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Lack of inspection method to detect fracture

Issue number: AO-2017-032-SI-01
Who it affects: All owners and operators of GE CT7-5A2/-5A3/-9B/-9B2 series engines
Issue owner: General Electric (GE)
Operation affected: Aviation: Air transport
Background: Investigation Report AO-2017-032
Date: 10 October 2018

Safety issue description

The engine manufacturer did not have specific inspection procedures in the maintenance documents of the propeller shaft to detect a fatigue crack originating from the dowel pin hole.

Proactive Action

Action organisation: General Electric
Action number: AO-2017-032-NSA-004
Date: 10 October 2018
Action status: Closed

On 16 May 2017, the engine manufacturer released service bulletin SB 72-0530 to four main operators of the CT7-5A2/-5A3/-9B/-9B1/-9B2 series engines. The intent of the service bulletin was to conduct a detailed inspection of the propeller reduction gearbox (PGB) shaft, for the detection of cracking, corrosion, wear damage, and other abnormalities to the propeller hub flange for high-time PGBs. The inspection addressed 12 ‘fleet-leader’ PGBs from each operator and included the following criteria:

  • non-destructive fluorescent penetrant inspection for cracking and corrosion of the PGB hub flange region that surrounded the dowel pins
  • wear measurements of the hub flange
  • detailed visual inspection and documentation of the PGB hub flange physical condition.

The inspection results were forwarded to GE Aviation for assessment, within the requested timeframe of one calendar month. GE Aviation reported to the ATSB that no other instances of cracking were identified through the ‘fleet-leader’ inspection program.

Proactive Action

Action organisation: General Electric
Action number: AO-2017-032-NSA-005
Date: 10 October 2018
Action status: Closed

On 22 June 2017, the engine manufacturer released service bulletin SB 72-0531 to all operators of CT7-5A2/9B/-9B1/-9B2 series engines. The SB applied to all PGBs that had accumulated over 30,000 hours’ time-in-service if the PGB main propeller shaft had not been replaced within 10,000 hours.

The SB was focused on the hub flange region and required an inspection for cracking, corrosion and wear damage using both detailed visual and non-destructive methods. The following compliance timeframes were recommended for operators to follow:

  • for PGBs that had accumulated over 46,000 hours service, compliance should be within one month, but before accumulating an additional of 150 flight hours
  • for PGBs that had accumulated between 40,000 and 46,000 hours, compliance should be within four months, but before accumulating an additional 500 flight hours
  • for PGBs that had accumulated between 30,000 and 40,000 hours, compliance should be within eight months, but before accumulating an additional 1,000 flight hours.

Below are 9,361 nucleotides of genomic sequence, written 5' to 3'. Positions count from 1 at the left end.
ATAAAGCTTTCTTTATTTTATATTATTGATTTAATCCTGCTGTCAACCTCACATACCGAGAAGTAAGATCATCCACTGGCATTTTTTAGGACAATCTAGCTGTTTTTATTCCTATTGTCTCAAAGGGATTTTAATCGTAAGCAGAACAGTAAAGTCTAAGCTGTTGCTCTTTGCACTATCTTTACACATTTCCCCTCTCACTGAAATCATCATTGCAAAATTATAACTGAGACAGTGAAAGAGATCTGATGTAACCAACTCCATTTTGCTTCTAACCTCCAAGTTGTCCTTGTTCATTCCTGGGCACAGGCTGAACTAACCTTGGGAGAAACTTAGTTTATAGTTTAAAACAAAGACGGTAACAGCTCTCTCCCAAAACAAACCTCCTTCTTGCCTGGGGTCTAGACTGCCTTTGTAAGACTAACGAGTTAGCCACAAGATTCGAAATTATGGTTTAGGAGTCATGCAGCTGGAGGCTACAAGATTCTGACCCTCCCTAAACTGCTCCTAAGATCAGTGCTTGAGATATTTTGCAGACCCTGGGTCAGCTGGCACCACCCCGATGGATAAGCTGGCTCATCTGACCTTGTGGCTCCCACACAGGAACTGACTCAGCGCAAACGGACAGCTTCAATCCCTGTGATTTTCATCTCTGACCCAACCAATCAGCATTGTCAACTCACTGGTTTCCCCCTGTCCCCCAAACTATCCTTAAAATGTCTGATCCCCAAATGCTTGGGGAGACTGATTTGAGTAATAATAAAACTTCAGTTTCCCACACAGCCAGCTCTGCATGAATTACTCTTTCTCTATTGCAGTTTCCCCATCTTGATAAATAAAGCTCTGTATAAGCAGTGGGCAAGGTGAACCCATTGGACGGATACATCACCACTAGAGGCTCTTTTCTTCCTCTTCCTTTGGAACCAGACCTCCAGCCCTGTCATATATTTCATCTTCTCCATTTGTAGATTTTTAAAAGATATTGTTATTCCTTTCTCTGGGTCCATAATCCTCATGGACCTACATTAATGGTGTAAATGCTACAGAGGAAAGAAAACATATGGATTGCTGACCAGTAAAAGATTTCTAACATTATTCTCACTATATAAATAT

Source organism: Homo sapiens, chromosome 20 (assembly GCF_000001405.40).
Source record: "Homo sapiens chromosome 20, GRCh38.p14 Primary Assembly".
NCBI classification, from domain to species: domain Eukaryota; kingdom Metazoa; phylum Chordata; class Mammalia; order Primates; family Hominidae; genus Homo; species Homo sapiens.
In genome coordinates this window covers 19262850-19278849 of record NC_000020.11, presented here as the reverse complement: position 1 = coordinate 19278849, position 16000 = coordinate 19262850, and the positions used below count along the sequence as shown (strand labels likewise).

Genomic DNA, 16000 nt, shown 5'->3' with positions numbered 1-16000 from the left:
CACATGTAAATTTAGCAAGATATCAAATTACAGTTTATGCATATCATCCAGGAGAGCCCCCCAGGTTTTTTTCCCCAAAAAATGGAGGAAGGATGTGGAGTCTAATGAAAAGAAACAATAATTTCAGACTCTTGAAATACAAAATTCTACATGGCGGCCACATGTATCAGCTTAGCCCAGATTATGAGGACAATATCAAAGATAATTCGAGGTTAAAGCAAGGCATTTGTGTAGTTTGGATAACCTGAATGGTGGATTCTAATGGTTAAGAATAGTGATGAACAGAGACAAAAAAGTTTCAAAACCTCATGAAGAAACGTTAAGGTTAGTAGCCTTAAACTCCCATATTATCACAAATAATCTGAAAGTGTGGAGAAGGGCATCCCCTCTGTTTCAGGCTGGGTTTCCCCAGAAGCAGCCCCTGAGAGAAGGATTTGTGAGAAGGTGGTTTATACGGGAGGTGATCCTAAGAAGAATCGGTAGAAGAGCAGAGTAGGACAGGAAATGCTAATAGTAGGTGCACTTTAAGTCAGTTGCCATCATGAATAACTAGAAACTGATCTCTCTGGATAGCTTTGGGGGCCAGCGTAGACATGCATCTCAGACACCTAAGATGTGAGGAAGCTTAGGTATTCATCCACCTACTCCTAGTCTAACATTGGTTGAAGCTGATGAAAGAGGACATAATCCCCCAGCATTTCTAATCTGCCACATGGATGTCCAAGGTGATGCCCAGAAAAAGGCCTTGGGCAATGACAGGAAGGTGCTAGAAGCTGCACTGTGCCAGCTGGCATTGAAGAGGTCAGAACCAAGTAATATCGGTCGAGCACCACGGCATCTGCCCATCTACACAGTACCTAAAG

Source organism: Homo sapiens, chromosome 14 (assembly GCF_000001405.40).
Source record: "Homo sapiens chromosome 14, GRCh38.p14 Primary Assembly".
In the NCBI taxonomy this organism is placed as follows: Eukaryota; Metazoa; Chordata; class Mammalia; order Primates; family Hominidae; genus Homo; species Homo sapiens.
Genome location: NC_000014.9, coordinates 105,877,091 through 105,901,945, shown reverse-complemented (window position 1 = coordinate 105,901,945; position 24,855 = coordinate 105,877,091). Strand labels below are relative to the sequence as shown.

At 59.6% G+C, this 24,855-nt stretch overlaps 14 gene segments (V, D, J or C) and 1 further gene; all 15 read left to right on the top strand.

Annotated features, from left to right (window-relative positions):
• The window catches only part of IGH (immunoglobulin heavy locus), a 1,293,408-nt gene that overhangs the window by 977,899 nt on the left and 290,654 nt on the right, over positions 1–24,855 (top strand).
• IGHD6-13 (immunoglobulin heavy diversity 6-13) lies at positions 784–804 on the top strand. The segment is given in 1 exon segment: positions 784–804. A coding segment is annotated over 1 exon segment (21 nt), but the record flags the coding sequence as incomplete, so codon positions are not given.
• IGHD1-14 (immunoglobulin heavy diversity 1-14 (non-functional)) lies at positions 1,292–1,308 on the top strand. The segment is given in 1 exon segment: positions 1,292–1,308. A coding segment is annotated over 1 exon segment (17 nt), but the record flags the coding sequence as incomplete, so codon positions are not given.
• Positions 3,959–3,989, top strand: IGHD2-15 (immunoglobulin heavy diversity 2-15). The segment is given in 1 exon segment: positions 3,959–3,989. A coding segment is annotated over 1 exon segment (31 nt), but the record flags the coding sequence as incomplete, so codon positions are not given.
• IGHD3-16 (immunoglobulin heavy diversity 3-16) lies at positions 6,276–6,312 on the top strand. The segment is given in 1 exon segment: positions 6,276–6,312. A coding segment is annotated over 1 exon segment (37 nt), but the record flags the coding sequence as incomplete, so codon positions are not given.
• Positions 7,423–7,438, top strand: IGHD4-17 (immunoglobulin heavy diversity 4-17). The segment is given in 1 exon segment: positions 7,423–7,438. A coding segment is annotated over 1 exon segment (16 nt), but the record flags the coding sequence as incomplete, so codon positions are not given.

At the time of the release of this report, there had been six PGB shaft rejections as a result of the inspections in accordance with SB 72-0531. The rejections were related to corrosion and fretting around the dowel pin holes and the face of the flange. There were no reports of any cracking on any of the inspected shafts.

Proactive Action

Action organisation: General Electric
Action number: AO-2017-032-NSA-006
Date: 10 October 2018
Action status: Closed

In September 2017, GE made changes to the maintenance manual, including the introduction of fluorescent penetrant inspection of the dowel pin areas, a clarification of the inspection criteria for corrosion, and the addition of photographs of the dowel pin area condition.

Proactive Action

Action organisation: General Electric (GE)
Action number: AO-2017-032-NSA-007
Date: 10 October 2018
Action status: Closed

The United States Federal Aviation Administration (FAA) released Airworthiness Directive AD 2018-03-13 on 14 February 2018, for certain General Electric CT7-5A2/-5A3/-7A/-7A1/-9B/-9B1/-9B2/-9C/-9C3 model turboprop engines. The AD required initial and repetitive visual inspection and fluorescent-penetrant inspection (FPI) of the main propeller shaft.

   
Current issue status: Adequately addressed
Status justification:

The release of the service bulletins and airworthiness directives introduced a targeted inspection of the PGB flange and shaft area, along with an additional inspection method. As of June 2018, 168 inspections had been completed, with six rejections and no cracking. Additionally, the new inspection criteria has been incorporated into the maintenance manual, so inspection of the critical area is now part of the ongoing maintenance for the PGB propeller shaft.

 
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Last update 10 October 2018